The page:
After independence, the new multicultural nation faced the need to define its identity. Although the Frenchman Hector St. John de Crevecour spoke of the American as a "new" man, the Anglo-American connection died hard, if at all. With unity a key requirement for survival in a world of despotism and monarchy, many citizens expressed hostility toward European immigration—even as the new Republic became increasingly multiracial and multiethnic. This animus was understandable. Diversity heralded faction, as dangerous to a republic as the concentration of centralized power. Thomas Jefferson warned that immigrants might "warp and bias" the path of the nation and jeopardize "the freest principles of the English Constitution, with others derived from natural right and natural reason." Indeed, the American alliance with France—crucial to independence—became an albatross during the next fifteen years. The French Revolution, ironically styled in part on its American predecessor, terrified Federalist Party leaders.
The first organized expression of antiradical nativism came in 1798, when Federalist hostility exploded against both France and Jefferson's Democratic-Republicans. Influenced by Secretary of the Treasury Alexander Hamilton, whose Francophobia knew no bounds, President George Washington rejected any diplomacy that might offend Britain, at war against France since shortly after the revolution. Washington's diplomacy, therefore, aided Britain and opened a gap between Hamilton and Secretary of State Jefferson, a partisan of France. The fear of immigrants as a source of faction and corruption affected both emerging political parties in the new nation. The bipartisan Naturalization Act of 1795 required aliens to renounce earlier allegiances and disavow titles of nobility. But the more extreme Federalists—men and women of orthodox social, cultural, and religious attitudes united by their pessimistic view of human nature and aristocratic demeanor—worried lest incoming French émigrés, United Irishmen, and British radicals sow sedition and "Jacobinism" among the populace.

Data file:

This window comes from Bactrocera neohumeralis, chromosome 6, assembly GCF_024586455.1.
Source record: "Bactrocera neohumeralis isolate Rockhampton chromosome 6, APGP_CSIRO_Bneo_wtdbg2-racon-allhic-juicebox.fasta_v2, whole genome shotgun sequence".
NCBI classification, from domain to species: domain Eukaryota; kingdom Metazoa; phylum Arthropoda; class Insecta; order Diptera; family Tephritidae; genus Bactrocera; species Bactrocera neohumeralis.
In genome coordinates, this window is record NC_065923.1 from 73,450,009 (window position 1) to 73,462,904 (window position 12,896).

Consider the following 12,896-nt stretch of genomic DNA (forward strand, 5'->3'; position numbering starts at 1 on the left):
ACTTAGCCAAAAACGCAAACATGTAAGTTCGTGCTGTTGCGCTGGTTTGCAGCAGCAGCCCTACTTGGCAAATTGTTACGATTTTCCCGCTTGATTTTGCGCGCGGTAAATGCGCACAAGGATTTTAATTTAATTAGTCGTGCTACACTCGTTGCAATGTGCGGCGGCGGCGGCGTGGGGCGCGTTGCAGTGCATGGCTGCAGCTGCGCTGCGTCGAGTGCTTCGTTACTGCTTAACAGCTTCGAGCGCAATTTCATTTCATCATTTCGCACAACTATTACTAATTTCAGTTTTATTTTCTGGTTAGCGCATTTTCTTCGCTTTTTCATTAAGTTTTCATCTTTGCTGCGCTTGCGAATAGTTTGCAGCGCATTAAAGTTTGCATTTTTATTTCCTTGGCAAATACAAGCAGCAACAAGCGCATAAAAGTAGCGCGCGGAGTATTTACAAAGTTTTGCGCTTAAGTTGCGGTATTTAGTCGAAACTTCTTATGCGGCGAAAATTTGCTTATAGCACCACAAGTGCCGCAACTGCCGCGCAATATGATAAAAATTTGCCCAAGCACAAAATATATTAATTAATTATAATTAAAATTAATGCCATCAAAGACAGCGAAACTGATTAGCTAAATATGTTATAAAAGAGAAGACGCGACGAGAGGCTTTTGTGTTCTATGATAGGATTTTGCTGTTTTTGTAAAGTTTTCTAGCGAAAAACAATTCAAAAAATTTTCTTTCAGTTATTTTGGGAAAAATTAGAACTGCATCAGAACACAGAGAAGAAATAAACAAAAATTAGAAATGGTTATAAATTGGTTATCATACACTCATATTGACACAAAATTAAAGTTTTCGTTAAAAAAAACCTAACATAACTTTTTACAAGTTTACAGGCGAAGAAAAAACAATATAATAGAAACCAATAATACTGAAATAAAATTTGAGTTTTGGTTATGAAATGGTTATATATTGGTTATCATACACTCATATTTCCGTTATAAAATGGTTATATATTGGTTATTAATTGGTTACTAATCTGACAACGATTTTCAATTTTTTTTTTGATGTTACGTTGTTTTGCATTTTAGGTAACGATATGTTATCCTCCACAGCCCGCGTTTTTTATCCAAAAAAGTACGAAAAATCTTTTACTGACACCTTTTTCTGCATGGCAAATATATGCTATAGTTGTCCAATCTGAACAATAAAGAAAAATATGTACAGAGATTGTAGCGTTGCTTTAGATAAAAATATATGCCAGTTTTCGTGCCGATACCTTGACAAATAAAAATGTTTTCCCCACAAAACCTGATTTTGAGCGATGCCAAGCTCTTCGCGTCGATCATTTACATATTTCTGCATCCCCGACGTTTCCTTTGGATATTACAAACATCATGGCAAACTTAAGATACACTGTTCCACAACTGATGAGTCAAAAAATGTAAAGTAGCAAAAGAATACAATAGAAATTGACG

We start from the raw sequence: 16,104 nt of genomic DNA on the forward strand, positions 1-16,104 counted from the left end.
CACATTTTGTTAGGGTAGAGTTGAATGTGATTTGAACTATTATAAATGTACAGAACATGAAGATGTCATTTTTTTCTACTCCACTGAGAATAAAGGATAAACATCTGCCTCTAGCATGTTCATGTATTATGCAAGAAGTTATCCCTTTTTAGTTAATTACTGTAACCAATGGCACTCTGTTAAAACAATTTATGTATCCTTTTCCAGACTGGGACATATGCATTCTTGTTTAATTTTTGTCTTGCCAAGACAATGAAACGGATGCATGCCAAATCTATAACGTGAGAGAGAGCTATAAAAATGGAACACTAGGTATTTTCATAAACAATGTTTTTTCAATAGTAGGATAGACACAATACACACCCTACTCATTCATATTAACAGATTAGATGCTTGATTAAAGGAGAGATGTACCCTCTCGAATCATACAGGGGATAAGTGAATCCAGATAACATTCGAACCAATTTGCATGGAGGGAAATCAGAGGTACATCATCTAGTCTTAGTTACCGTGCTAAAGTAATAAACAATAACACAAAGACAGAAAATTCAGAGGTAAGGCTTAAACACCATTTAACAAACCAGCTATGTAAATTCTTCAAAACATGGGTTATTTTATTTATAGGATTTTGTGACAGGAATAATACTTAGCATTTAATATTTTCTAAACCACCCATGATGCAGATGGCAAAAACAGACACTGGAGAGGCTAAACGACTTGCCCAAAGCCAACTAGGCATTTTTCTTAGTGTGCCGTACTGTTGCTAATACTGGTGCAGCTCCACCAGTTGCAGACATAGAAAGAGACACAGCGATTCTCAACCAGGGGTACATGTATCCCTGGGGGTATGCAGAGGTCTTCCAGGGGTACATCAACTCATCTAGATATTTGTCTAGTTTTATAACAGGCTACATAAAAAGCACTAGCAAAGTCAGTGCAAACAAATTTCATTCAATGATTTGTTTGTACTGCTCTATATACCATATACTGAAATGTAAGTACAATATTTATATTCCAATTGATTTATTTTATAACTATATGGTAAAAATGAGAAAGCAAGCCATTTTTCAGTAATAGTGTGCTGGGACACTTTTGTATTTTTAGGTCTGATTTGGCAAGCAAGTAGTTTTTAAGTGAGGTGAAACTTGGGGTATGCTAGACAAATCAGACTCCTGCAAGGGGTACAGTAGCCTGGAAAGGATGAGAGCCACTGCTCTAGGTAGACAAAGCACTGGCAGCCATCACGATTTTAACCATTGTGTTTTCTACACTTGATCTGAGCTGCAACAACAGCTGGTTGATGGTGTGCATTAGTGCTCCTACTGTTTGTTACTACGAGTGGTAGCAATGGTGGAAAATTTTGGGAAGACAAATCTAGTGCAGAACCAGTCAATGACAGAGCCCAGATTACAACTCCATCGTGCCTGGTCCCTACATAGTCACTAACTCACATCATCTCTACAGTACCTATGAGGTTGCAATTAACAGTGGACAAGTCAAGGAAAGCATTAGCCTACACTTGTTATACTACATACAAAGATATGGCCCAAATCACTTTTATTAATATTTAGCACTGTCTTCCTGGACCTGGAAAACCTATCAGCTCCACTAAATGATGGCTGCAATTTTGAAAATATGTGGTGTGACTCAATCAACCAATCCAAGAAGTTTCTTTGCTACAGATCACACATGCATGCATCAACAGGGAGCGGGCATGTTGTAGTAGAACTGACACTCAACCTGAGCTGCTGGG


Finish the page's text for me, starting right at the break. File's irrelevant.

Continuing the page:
In fact, France did meddle in American politics, seeking to defeat Jay's Treaty in 1794 and to influence the election of 1796 in Jefferson's favor. The attachment of many immigrants to Jefferson alarmed Federalists. Democratic-Republican societies in New York and eastern Pennsylvania included recent Irish and Scots-Irish arrivals. These groups participated in the Whiskey Rebellion of 1794, led opposition to Jay's Treaty, and hence appeared connected to the intrigue of French agents like Joseph Fauchet and Pierre A. Adet. President Washington warned of this connection in his Farewell Address in 1796, but seemingly to no avail. By 1798 Federalists recalled that factionalism helped wreck the Articles of Confederation and now made the Republic vulnerable to external enemies.
The infamous XYZ affair and subsequent undeclared naval war with France presented Federalists the chance to use their control of foreign policy, in Federalist politician Theodore Sedgwick's words, "a glorious opportunity to destroy faction." Divisive issues having stimulated the lust for power in Federalists and Democratic-Republicans alike, politics now mirrored "a complete distrust of the motives and integrity, the honesty and intentions of one's political opponents." Consequently, Federalist stalwarts, moving "to crush internal opposition in the name of national security," moved to create an army and navy, to construct arsenals, and to abrogate the treaties of alliance and of amity and commerce of 1778. The more moderate wing of the party supported President John Adams's decision to seek a diplomatic solution to the crisis, but "high" Federalists became increasingly ambitious. Given reports of a pending French invasion, the hawks demanded that Adams declare war. Although the president resisted their demand, he did link his political opponents with France and hence added his voice to an outburst of nativism that momentarily diverted the Federalists from serving the national interest.
The Quasi-War generated widespread fear within Federalist circles that French spies and their internal collaborators threatened national security. Representative Harrison Gray Otis denounced "wild Irishmen" and "the turbulent and disorderly of all parts of the world" who came to the United States "with a view to disturb our own tranquility after having succeeded in the overthrow of their own governments." David Tappan, Hollis Professor of Divinity at Harvard, warned graduating seniors against infidels and impending world revolution. Congregationalist minister Jedidiah Morse called attention to the machinations of the "Bavarian Illuminati," a cabal of radical atheists who already had infiltrated American churches and schools.